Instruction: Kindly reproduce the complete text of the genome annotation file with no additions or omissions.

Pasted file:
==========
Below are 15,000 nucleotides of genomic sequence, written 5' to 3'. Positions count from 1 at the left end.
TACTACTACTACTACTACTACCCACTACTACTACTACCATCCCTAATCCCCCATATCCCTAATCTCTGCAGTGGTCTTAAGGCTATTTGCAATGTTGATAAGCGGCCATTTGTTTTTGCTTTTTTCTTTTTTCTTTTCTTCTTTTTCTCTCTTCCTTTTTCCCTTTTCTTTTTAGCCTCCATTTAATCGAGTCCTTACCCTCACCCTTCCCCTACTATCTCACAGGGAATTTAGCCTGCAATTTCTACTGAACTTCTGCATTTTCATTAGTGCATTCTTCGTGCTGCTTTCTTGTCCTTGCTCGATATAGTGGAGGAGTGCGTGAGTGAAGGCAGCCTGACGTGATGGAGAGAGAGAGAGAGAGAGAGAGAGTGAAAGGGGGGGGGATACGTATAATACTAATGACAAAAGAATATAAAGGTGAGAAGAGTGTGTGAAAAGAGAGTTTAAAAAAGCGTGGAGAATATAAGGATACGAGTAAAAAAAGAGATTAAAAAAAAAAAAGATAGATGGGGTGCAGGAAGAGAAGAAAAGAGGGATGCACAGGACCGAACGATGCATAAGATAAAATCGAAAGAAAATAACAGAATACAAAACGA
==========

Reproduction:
Below are 15,000 nucleotides of genomic sequence, written 5' to 3'. Positions count from 1 at the left end.
TACTACTACTACTACTACTACCCACTACTACTACTACCATCCCTAATCCCCCATATCCCTAATCTCTGCAGTGGTCTTAAGGCTATTTGCAATGTTGATAAGCGGCCATTTGTTTTTGCTTTTTTCTTTTTTCTTTTCTTCTTTTTCTCTCTTCCTTTTTCCCTTTTCTTTTTAGCCTCCATTTAATCGAGTCCTTACCCTCACCCTTCCCCTACTATCTCACAGGGAATTTAGCCTGCAATTTCTACTGAACTTCTGCATTTTCATTAGTGCATTCTTCGTGCTGCTTTCTTGTCCTTGCTCGATATAGTGGAGGAGTGCGTGAGTGAAGGCAGCCTGACGTGATGGAGAGAGAGAGAGAGAGAGAGAGAGTGAAAGGGGGGGGGATACGTATAATACTAATGACAAAAGAATATAAAGGTGAGAAGAGTGTGTGAAAAGAGAGTTTAAAAAAGCGTGGAGAATATAAGGATACGAGTAAAAAAAGAGATTAAAAAAAAAAAAGATAGATGGGGTGCAGGAAGAGAAGAAAAGAGGGATGCACAGGACCGAACGATGCATAAGATAAAATCGAAAGAAAATAACAGAATACAAAACGA